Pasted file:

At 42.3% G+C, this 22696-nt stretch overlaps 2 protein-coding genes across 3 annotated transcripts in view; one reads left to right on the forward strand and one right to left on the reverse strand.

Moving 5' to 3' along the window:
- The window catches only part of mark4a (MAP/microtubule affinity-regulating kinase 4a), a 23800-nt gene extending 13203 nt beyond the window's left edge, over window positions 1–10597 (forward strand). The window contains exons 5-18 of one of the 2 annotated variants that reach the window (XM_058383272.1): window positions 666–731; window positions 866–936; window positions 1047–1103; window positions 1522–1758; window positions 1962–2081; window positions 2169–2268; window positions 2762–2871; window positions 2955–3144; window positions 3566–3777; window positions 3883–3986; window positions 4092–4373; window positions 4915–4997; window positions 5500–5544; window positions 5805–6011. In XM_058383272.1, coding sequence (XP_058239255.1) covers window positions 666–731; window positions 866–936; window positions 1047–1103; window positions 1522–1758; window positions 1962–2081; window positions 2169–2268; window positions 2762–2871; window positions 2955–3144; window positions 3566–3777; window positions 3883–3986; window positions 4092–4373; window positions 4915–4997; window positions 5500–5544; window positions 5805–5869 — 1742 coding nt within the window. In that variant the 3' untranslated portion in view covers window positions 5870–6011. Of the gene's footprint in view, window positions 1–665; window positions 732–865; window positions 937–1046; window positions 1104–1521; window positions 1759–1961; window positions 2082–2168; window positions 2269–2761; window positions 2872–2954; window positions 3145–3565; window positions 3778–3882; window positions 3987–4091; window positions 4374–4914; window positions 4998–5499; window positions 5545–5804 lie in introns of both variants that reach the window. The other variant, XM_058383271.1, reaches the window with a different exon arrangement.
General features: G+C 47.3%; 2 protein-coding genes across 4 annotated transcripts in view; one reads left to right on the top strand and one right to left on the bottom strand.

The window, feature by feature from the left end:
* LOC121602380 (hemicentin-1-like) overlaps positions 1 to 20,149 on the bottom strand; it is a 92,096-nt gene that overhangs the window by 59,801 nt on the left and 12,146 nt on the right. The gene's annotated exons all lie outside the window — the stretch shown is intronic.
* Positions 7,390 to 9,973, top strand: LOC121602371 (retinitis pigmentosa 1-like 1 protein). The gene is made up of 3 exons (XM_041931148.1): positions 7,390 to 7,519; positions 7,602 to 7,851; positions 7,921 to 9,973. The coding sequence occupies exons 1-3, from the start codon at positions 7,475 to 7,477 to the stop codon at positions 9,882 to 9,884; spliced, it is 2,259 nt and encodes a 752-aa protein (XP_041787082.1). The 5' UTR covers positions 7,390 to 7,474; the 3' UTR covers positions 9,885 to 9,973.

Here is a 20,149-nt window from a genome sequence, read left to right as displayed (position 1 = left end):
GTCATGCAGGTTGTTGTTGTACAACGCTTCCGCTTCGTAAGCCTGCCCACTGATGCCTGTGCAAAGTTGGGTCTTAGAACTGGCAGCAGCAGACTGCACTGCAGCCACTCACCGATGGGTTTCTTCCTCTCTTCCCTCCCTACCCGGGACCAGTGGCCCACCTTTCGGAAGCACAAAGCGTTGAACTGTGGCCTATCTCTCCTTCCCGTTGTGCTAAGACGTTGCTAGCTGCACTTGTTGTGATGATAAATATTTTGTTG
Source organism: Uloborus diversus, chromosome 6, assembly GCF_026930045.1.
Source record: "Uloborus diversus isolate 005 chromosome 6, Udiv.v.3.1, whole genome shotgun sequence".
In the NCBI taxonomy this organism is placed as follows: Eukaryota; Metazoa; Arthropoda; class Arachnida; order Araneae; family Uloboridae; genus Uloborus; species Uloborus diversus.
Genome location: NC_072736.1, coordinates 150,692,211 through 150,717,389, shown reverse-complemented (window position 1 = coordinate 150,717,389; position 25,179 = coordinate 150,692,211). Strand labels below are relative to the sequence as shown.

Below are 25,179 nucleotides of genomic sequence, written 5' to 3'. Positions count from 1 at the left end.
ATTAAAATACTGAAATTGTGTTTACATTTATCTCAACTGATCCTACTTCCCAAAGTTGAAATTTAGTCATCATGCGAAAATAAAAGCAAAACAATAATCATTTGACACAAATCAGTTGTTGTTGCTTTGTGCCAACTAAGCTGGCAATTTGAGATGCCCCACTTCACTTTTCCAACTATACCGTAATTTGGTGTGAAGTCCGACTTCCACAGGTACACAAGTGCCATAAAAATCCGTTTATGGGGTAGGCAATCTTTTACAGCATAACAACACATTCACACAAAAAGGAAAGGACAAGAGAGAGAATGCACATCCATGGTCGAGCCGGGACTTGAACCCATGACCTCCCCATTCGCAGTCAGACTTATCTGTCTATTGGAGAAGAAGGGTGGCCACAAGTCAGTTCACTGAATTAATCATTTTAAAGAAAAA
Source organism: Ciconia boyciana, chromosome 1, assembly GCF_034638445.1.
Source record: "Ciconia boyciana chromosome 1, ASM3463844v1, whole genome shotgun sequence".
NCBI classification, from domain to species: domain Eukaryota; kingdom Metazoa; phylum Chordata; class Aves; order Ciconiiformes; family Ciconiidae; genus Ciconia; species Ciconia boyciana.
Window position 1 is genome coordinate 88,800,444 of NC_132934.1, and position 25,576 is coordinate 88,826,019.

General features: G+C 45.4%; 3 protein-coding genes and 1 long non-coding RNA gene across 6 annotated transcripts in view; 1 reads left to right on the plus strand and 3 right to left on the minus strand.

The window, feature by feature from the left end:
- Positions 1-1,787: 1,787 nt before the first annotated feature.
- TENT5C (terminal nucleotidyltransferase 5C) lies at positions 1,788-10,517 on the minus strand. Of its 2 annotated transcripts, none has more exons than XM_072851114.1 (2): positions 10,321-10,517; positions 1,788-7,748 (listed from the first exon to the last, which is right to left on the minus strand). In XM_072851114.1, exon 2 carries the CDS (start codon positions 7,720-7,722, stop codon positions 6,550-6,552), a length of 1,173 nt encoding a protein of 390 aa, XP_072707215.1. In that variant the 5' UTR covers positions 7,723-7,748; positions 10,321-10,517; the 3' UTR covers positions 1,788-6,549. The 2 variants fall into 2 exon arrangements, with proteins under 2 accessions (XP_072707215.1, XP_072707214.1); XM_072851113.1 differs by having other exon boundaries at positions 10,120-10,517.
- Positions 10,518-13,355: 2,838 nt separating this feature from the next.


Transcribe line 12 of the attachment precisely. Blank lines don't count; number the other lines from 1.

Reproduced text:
In the NCBI taxonomy this organism is placed as follows: Eukaryota; Metazoa; Arthropoda; class Arachnida; order Araneae; family Uloboridae; genus Uloborus; species Uloborus diversus.